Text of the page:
Retail

Pandemic Leads D2C Pet Brands To Navigate Digital Shift

dog and cat

Three out of four Americans own a pet. It is a $75 billion industry dominated by millennials and ripe with opportunity for direct-to-consumer (D2C) brands. Several of them are navigating changes in the market brought on by the pandemic-led digital shift.

A Korean company called Pluto Electronics has crafted a unique strategy entering the U.S. and European Union markets with a D2C product for cats. Circle Zero is an automated litter box that uses robotics and a mobile app to enable remote litter box cleaning. Similar products are on the market for price points north of $800. After scoping the competition at CES (there were four automated litter boxes there), Pluto is entering its Circle Zero product via Indiegogo at $399. Beginning this week it is taking pre-orders with an estimated ship date of early August.

Circle Zero began its work after the pandemic started by posting photos and product descriptions on Facebook and Instagram with an email opt-in call to action. That effort netted 12,000 potential leads. According to CMO Hae Min Yang the company is focused on lead management and customer service as it manufactures the products.

“It’s all about customer service,” Yang told PYMNTS. “We are focusing on you know working with local repair service providers and customer service providers to prepare for the product launch and maintenance. The company is actually incorporated in the U.S. so we can actively engage in growing the business after the initial Indiegogo campaign has shipped. After that we want to move on to eCommerce platforms such as Amazon or Shopify.”

Note that Circle Zero is not planning at this time on distributing through brick-and-mortar locations for any of the pet franchises or through the most popular eCommerce site, Chewy. The physical locations have mixed status depending on the state, between essential and non-essential companies, but many have stayed alive with “order online pick up in store” services or curbside pickup. Blake Jackson, founder of holistic dog treat company Rogue Pet Science, says the eCommerce aspect of his business is booming, up 50 percent for April 2019. However, as a company that counts on physical locations as well as online sales, the pandemic forced Rogue to adapt its business model and try new ways of doing business to survive.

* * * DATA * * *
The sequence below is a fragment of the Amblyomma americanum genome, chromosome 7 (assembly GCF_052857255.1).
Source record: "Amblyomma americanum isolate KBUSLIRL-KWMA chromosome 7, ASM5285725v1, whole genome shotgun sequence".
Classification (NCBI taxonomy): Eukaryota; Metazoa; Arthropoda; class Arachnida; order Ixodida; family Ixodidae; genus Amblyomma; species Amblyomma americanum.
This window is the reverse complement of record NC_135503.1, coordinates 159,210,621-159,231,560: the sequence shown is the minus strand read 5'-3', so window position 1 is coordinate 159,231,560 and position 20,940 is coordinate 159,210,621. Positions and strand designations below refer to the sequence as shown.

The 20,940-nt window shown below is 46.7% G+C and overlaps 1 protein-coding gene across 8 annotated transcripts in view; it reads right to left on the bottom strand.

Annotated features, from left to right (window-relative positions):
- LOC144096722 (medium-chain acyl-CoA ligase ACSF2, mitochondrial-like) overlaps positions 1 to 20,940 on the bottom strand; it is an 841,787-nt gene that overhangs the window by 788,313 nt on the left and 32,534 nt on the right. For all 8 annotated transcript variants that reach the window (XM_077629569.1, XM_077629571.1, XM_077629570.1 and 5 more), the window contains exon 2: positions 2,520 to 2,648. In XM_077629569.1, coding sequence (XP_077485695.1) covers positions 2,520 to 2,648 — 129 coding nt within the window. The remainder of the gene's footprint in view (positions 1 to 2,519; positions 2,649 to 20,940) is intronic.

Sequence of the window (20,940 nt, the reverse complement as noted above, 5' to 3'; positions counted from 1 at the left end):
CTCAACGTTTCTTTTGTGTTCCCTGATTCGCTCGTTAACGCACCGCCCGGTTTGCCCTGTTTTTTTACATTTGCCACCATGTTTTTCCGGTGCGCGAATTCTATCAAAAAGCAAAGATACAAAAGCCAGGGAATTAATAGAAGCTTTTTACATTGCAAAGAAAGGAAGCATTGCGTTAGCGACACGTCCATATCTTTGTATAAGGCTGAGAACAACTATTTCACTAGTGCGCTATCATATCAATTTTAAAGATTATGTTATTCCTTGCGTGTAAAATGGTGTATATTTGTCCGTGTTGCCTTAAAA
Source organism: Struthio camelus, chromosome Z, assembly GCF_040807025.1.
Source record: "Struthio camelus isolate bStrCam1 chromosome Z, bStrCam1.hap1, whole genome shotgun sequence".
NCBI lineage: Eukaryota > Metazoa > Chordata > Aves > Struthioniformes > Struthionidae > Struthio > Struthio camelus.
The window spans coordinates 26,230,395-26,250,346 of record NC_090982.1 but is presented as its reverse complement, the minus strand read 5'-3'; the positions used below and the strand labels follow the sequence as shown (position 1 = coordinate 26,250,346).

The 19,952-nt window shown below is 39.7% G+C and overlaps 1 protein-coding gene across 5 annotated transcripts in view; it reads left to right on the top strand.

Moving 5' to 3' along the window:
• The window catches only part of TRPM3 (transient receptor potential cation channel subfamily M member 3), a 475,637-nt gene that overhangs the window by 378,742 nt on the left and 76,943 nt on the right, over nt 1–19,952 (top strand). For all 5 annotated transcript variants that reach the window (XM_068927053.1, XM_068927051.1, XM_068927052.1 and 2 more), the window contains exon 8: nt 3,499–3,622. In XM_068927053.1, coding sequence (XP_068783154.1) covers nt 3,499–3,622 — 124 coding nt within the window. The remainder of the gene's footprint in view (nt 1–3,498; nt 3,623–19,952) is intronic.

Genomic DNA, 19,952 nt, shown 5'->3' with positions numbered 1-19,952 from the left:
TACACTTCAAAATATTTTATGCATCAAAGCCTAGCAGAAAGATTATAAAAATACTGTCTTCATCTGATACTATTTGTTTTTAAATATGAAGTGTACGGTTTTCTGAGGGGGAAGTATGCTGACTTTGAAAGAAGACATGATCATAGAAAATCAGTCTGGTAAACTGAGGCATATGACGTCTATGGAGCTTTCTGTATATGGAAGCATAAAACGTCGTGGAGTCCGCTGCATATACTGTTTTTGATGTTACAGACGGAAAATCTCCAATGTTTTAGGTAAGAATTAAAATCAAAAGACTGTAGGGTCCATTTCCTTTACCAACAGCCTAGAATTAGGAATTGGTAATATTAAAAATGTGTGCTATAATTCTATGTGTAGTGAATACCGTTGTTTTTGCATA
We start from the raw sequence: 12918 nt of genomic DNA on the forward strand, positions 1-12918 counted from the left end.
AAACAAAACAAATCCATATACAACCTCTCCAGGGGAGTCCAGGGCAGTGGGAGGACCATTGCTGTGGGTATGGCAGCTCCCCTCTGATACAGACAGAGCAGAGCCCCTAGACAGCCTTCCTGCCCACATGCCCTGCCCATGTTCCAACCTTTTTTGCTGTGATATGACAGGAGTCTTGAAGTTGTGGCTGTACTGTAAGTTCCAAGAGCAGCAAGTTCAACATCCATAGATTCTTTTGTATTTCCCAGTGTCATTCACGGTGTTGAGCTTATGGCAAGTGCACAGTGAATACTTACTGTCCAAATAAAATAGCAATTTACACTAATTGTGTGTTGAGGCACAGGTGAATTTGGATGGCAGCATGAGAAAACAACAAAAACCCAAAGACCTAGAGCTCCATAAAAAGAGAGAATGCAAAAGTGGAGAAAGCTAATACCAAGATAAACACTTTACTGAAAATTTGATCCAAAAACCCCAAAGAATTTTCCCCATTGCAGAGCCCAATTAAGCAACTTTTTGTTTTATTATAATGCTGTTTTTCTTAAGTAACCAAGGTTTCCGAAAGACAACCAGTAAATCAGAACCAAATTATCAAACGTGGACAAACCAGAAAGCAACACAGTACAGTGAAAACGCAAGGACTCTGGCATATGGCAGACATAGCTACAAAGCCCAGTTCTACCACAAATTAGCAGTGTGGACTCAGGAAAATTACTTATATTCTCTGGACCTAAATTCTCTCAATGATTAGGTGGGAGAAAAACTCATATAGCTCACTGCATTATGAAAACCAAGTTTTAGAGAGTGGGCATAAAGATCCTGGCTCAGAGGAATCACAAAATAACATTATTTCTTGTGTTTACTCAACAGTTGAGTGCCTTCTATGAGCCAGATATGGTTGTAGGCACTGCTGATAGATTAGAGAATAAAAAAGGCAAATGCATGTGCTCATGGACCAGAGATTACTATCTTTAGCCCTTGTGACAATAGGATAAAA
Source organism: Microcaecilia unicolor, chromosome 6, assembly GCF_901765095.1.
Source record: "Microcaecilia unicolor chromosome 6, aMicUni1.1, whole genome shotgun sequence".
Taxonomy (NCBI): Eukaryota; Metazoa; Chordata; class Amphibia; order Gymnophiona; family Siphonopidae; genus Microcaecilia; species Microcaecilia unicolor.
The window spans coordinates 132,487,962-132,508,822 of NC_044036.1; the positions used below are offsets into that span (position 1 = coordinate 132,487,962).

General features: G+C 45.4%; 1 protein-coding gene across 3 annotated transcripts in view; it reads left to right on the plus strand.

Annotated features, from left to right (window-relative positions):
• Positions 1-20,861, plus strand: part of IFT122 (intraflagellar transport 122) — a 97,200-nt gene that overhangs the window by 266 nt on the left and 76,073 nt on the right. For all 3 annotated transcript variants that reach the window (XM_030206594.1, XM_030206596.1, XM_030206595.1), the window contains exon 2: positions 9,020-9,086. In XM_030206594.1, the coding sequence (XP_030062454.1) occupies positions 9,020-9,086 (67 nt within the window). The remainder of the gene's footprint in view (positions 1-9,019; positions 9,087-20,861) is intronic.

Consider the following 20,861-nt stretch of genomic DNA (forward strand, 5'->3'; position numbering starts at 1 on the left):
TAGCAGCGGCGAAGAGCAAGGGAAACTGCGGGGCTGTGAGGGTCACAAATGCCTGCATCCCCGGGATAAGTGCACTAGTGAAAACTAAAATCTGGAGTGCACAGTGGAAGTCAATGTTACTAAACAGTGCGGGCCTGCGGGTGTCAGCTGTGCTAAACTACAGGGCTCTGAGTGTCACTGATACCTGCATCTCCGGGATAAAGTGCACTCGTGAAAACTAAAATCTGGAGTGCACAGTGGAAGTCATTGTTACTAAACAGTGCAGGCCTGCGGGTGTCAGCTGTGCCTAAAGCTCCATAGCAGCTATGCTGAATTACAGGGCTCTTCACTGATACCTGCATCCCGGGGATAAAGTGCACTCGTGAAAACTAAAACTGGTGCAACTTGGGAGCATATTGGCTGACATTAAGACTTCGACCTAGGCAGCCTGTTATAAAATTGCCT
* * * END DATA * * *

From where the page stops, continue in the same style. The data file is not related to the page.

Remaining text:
Rogue started an aggressive online marketing strategy to overcome the lack of in-store purchases. But it needed a partner to complement its product line and grow the business. Rogue found a company called KC Canine, makers of a full line of single protein dog treats. The company now has a partnership that allows its customers — many of whom came to Rogue via its dog show exhibitions — to see a transparent supply chain. Jackson says ingredients will be important for pet owners when and if the pandemic clears.

“I think this is actually going to be the model for B2C pet brands,” he says. “When you’re competing with huge companies like Purina it’s important to maintain profitability and maintain some kind of presence at online sites and through our own sales. You can’t compete without a strong brand. Partnerships are a good way to build that.”

Jackson expects eCommerce to become a bigger factor as a result of the pandemic. That sentiment is supported by data from Nielsen. From February to March 2020, online sales of pet food jumped by $281 million, or more than 51 percent. Year over year (YOY) compared to March 2019, pet food eCommerce this March rose 77 percent. Brick-and-mortar sales in the U.S. increased 26 percent YOY in March 2020, tracking almost exactly to the pandemic spread and retail lockdowns. They increased over 50 percent in the third week of March compared to 2019.

“Pet care is a rapidly growing industry, with pet food sales up more than 6 percent versus last year,” said Colin Stewart, executive vice president, business intelligence at Acosta. “With this growth, we’re seeing spending behaviors shift to reflect more hassle-free buying options and more interest in healthy options for their pets that include real, natural ingredients. As pet ownership continues to soar, retailers should capitalize on industry growth by homing in on their competitive advantages and competing from all directions — price, assortment and convenience.”

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